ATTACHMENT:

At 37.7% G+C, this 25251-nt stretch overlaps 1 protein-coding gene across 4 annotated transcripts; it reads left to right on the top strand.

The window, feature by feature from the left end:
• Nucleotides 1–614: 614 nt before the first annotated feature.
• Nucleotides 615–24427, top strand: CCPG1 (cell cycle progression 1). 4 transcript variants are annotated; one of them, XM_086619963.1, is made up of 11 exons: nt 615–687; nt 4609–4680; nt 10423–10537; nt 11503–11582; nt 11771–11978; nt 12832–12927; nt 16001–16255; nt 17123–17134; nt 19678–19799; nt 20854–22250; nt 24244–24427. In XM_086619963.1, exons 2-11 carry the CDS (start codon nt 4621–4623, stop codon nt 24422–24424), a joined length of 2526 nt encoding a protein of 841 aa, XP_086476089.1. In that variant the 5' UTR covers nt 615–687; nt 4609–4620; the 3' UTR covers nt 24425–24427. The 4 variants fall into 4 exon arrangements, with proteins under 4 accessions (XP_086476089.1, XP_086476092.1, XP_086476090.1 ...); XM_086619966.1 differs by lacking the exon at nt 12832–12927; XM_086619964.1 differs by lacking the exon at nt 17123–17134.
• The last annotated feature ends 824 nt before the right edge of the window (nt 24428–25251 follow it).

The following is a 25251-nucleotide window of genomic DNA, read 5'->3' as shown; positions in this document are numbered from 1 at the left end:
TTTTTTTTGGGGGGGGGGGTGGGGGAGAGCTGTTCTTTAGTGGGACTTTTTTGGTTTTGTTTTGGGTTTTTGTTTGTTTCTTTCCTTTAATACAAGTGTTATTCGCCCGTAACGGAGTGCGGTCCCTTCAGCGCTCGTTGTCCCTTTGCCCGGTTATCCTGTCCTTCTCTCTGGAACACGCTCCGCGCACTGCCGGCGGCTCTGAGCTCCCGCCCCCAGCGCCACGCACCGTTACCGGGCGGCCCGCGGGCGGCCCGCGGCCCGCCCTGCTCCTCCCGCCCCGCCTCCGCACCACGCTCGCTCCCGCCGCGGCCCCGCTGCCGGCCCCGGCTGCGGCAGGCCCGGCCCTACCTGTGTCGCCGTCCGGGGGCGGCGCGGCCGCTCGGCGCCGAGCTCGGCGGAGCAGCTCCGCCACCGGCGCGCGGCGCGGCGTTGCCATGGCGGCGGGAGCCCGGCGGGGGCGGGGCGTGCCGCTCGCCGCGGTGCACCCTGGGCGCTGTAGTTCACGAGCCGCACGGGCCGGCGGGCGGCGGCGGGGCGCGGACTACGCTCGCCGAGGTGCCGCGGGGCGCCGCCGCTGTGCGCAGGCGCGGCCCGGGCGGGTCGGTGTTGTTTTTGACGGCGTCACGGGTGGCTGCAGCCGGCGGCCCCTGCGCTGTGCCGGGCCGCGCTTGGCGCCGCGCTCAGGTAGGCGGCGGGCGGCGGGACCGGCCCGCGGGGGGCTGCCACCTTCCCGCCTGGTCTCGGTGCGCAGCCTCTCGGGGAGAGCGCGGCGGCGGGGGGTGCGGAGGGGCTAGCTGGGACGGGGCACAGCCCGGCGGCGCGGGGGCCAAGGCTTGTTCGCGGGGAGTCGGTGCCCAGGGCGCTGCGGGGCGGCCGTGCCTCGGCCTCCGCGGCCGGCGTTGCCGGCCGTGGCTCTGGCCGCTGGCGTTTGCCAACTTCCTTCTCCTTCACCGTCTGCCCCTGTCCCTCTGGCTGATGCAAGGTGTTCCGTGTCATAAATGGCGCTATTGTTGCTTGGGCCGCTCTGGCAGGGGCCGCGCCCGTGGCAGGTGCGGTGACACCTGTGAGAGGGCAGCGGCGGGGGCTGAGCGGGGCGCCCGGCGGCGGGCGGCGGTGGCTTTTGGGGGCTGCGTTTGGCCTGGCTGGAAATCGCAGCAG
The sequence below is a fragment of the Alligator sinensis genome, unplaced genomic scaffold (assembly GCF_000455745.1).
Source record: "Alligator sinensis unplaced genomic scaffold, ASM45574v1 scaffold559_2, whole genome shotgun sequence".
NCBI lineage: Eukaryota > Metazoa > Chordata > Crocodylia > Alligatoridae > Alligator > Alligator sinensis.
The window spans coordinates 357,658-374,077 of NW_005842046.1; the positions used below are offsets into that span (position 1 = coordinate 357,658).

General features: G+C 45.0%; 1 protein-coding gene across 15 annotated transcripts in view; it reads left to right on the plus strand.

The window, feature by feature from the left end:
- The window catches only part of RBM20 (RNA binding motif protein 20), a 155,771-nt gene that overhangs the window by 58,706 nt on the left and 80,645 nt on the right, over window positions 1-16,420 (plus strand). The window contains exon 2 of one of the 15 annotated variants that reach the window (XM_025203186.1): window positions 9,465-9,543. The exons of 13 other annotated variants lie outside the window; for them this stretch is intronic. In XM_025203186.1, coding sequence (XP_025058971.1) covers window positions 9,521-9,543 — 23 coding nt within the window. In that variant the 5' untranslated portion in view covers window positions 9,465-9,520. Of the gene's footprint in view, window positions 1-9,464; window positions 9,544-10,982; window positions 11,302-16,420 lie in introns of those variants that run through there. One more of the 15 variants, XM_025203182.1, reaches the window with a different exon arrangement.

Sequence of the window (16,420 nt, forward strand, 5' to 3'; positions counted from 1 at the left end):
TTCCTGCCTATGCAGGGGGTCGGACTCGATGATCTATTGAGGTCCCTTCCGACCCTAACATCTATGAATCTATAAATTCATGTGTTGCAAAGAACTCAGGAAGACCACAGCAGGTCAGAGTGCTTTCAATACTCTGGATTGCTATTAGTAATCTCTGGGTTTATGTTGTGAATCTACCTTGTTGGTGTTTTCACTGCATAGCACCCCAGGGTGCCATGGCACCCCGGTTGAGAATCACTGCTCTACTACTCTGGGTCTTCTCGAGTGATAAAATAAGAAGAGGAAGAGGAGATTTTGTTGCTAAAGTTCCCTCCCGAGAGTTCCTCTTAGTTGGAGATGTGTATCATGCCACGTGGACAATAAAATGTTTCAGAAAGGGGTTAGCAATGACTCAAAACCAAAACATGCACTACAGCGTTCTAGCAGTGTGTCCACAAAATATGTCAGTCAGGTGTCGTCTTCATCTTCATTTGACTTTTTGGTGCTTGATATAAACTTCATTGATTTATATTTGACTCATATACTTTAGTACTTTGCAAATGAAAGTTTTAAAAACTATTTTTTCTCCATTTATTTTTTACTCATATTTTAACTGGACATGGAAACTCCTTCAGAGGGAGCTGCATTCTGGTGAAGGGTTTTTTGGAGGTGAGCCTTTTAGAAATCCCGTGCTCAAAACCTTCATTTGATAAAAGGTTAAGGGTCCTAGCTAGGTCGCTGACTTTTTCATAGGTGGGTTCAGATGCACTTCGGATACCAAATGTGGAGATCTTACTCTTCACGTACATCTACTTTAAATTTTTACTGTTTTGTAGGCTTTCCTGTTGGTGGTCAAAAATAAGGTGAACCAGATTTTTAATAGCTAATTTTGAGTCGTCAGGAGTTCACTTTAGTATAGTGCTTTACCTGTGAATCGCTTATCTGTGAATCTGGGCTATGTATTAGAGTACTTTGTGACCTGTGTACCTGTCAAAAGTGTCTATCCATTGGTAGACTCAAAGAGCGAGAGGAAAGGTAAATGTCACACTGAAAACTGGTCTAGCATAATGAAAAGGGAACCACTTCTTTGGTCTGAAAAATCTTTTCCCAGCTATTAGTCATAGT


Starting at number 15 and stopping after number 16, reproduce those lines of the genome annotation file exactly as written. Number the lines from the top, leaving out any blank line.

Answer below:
Sequence of the window (16,420 nt, forward strand, 5' to 3'; positions counted from 1 at the left end):
TTCCTGCCTATGCAGGGGGTCGGACTCGATGATCTATTGAGGTCCCTTCCGACCCTAACATCTATGAATCTATAAATTCATGTGTTGCAAAGAACTCAGGAAGACCACAGCAGGTCAGAGTGCTTTCAATACTCTGGATTGCTATTAGTAATCTCTGGGTTTATGTTGTGAATCTACCTTGTTGGTGTTTTCACTGCATAGCACCCCAGGGTGCCATGGCACCCCGGTTGAGAATCACTGCTCTACTACTCTGGGTCTTCTCGAGTGATAAAATAAGAAGAGGAAGAGGAGATTTTGTTGCTAAAGTTCCCTCCCGAGAGTTCCTCTTAGTTGGAGATGTGTATCATGCCACGTGGACAATAAAATGTTTCAGAAAGGGGTTAGCAATGACTCAAAACCAAAACATGCACTACAGCGTTCTAGCAGTGTGTCCACAAAATATGTCAGTCAGGTGTCGTCTTCATCTTCATTTGACTTTTTGGTGCTTGATATAAACTTCATTGATTTATATTTGACTCATATACTTTAGTACTTTGCAAATGAAAGTTTTAAAAACTATTTTTTCTCCATTTATTTTTTACTCATATTTTAACTGGACATGGAAACTCCTTCAGAGGGAGCTGCATTCTGGTGAAGGGTTTTTTGGAGGTGAGCCTTTTAGAAATCCCGTGCTCAAAACCTTCATTTGATAAAAGGTTAAGGGTCCTAGCTAGGTCGCTGACTTTTTCATAGGTGGGTTCAGATGCACTTCGGATACCAAATGTGGAGATCTTACTCTTCACGTACATCTACTTTAAATTTTTACTGTTTTGTAGGCTTTCCTGTTGGTGGTCAAAAATAAGGTGAACCAGATTTTTAATAGCTAATTTTGAGTCGTCAGGAGTTCACTTTAGTATAGTGCTTTACCTGTGAATCGCTTATCTGTGAATCTGGGCTATGTATTAGAGTACTTTGTGACCTGTGTACCTGTCAAAAGTGTCTATCCATTGGTAGACTCAAAGAGCGAGAGGAAAGGTAAATGTCACACTGAAAACTGGTCTAGCATAATGAAAAGGGAACCACTTCTTTGGTCTGAAAAATCTTTTCCCAGCTATTAGTCATAGT